The late William F. Buckley famously quipped that he’d rather be governed by the first one hundred people in the Boston phone book than by the first one hundred academics on the Harvard faculty roster. Confirmation for Buckley’s bon mot – if such was needed – now comes from a study just published in the journal Science featuring the research findings of two professors, one at Harvard Business School and the other at the University of British Columbia.
According to an article in the Boston Globe, the two were familiar with the many studies showing that, barring extreme poverty, having more money doesn’t translate into being much happier, if at all. A 2006 study in Science summed up decades of research on the matter:
“The belief that high income is associated with good mood is widespread but mostly illusory. People with above-average income . . . are barely happier than others in moment-to-moment experience, tend to be more tense, and do not spend more time in particularly enjoyable activities. . . . The effect
of income on life satisfaction seems to be transient.”
In fact, the researchers contended, their data demonstrated that the more money people have, the less likely they are to spend time doing certain things that are enjoyable.
Building on these long-standing findings, the authors of the new study set out to investigate further: is money inherently incapable of delivering happiness or, is it only money spent on oneself that doesn’t produce the good feelings, whereas money spent on others might well do so? They “suspected” that the latter proposition was correct and “tested their theory” by questioning employees who had just received large bonuses and college students to whom they gave small cash gifts of varying amounts as part of the study.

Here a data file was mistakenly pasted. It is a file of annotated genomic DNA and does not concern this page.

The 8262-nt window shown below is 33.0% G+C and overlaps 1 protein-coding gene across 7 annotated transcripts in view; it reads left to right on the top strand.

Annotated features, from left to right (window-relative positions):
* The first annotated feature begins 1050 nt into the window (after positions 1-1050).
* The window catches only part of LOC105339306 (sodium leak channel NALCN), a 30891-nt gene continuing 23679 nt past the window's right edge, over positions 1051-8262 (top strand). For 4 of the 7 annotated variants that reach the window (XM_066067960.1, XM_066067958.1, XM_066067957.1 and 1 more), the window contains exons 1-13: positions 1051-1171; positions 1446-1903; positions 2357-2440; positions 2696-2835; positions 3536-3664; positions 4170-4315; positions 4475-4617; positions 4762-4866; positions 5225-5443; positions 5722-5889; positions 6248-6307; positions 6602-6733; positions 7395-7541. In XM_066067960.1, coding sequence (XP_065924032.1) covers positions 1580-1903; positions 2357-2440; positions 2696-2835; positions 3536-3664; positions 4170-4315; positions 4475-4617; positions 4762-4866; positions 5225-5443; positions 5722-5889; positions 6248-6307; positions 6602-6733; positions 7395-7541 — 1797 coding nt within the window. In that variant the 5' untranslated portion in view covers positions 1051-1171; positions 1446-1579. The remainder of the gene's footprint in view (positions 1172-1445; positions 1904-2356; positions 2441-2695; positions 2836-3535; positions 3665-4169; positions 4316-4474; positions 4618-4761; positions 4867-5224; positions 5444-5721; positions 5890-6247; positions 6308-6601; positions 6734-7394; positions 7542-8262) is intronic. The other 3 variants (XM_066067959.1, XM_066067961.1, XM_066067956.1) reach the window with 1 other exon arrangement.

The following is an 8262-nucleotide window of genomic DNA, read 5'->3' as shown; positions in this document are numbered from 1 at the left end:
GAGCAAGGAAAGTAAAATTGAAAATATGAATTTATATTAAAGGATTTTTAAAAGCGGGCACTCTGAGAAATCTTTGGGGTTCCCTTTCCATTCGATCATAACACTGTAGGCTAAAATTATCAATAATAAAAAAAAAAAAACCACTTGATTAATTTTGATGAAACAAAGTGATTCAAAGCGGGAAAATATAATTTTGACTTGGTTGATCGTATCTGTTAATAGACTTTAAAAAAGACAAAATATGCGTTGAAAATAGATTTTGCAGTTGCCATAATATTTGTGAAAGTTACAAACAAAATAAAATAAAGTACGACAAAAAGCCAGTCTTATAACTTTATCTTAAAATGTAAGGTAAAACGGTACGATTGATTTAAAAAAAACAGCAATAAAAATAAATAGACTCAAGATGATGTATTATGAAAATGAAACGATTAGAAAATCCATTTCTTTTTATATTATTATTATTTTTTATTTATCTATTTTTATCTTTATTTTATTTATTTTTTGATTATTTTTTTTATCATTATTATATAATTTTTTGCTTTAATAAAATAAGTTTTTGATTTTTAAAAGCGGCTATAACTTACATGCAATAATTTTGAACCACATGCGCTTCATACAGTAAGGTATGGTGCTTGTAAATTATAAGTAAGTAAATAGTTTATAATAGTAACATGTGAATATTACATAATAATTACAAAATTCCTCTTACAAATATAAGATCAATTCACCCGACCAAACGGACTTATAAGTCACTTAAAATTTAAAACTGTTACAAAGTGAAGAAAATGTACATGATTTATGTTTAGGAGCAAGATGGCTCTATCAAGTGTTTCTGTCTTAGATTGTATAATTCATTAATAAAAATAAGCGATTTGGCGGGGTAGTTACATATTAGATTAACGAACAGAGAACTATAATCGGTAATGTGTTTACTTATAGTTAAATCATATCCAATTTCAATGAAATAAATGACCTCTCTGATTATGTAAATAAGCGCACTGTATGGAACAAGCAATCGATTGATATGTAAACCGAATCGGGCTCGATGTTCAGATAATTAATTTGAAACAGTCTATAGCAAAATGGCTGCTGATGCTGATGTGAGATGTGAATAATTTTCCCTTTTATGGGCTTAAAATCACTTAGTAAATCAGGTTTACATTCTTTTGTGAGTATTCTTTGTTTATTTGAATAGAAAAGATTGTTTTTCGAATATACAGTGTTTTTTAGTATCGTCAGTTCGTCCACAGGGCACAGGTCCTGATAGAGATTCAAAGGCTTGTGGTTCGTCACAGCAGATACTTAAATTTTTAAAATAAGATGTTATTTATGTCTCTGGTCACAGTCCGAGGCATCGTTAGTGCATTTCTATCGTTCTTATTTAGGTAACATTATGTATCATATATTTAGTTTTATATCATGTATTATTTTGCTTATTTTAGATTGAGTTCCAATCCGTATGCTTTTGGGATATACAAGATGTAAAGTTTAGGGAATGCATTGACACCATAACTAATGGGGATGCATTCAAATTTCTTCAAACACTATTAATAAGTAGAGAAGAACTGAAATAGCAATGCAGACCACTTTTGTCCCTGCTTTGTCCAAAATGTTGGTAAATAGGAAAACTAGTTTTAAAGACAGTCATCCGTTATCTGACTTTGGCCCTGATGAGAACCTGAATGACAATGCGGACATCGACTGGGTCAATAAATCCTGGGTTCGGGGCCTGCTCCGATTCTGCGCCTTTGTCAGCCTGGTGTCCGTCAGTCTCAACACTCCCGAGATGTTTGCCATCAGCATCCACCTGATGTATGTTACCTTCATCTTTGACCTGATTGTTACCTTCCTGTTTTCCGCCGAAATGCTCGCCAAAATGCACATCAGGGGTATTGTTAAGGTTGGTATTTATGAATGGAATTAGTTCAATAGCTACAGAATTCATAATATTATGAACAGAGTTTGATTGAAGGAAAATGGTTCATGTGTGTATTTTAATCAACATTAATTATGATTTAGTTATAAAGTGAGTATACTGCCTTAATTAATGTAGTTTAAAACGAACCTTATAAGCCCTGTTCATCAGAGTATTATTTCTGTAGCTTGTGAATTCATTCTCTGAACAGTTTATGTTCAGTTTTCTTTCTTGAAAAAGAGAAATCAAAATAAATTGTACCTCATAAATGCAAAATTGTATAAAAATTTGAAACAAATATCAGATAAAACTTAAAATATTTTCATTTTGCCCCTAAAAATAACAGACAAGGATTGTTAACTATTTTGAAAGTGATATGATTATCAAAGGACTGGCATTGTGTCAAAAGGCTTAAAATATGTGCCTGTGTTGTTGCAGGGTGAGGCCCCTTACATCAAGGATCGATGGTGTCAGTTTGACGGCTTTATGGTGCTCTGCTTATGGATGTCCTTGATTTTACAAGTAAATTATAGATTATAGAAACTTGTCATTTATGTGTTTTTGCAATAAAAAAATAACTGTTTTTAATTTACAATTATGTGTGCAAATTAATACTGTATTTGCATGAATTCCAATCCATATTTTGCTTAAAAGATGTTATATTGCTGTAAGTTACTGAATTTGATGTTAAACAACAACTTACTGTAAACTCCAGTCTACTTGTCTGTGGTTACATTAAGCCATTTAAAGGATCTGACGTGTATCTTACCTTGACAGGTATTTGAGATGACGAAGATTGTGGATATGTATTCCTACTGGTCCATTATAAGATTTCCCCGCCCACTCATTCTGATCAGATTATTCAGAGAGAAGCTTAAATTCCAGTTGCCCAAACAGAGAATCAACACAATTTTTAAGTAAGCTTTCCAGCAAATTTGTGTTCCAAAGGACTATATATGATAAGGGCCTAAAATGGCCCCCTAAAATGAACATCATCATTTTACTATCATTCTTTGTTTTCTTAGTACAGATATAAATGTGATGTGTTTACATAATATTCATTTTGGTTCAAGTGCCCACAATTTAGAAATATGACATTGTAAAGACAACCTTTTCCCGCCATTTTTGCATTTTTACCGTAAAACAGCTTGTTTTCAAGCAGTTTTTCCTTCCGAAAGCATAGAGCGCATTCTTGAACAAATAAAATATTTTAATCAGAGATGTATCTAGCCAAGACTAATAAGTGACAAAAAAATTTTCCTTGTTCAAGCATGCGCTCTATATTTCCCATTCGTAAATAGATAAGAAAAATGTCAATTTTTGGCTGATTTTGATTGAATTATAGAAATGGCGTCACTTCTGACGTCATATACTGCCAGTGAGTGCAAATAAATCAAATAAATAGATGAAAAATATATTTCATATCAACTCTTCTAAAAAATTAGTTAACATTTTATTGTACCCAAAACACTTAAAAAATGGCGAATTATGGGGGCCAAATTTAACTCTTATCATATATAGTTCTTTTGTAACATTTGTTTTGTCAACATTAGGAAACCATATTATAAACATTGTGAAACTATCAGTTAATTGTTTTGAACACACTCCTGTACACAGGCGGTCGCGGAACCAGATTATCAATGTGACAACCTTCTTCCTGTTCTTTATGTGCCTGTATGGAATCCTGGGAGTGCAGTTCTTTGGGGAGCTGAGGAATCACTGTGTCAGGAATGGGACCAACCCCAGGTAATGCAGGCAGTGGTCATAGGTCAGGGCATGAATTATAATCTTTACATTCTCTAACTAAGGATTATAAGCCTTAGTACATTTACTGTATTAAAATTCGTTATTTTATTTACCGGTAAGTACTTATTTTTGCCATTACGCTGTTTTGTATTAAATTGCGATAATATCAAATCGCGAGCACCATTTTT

Their conclusion? That “the size of the bonus you get has no relation to how happy you are, but the amount you spend on other people does predict how happy you are.” They even coined a term for money spent to benefit another: “prosocial spending.” The Globe piece adds that the “study fits in neatly with a growing body of research that finds that helping others is the best way to help yourself, that people who give more and are more socially connected are happier.”
So, you ask, what’s the problem with all this? As Torah-true Jews we do, after all, wholeheartedly concur in these positions, do we not?
Sure we do. In fact, we don’t just concur; we see the notion of living with an other-directed focus, of developing and exalting our giving selves over our grasping selves as the purpose of life itself.
Granted that the Torah itself teaches us this theme in myriad ways. Granted as well that, as observant Jews, it makes eminent sense to believe that living as Hashem intended human beings to live and emulating, in our finite way, His attributes of infinite goodness is a surefire recipe for experiencing fulfillment and profound joy.
Yet, the notion that giving of ourselves and of what we possess to others produces deep satisfaction and happiness is not only a basic article of Torah faith. It is also – like so much else in our Toras Chaim, which we can translate as a compendium of teachings about life — a fundamental axiom of human living.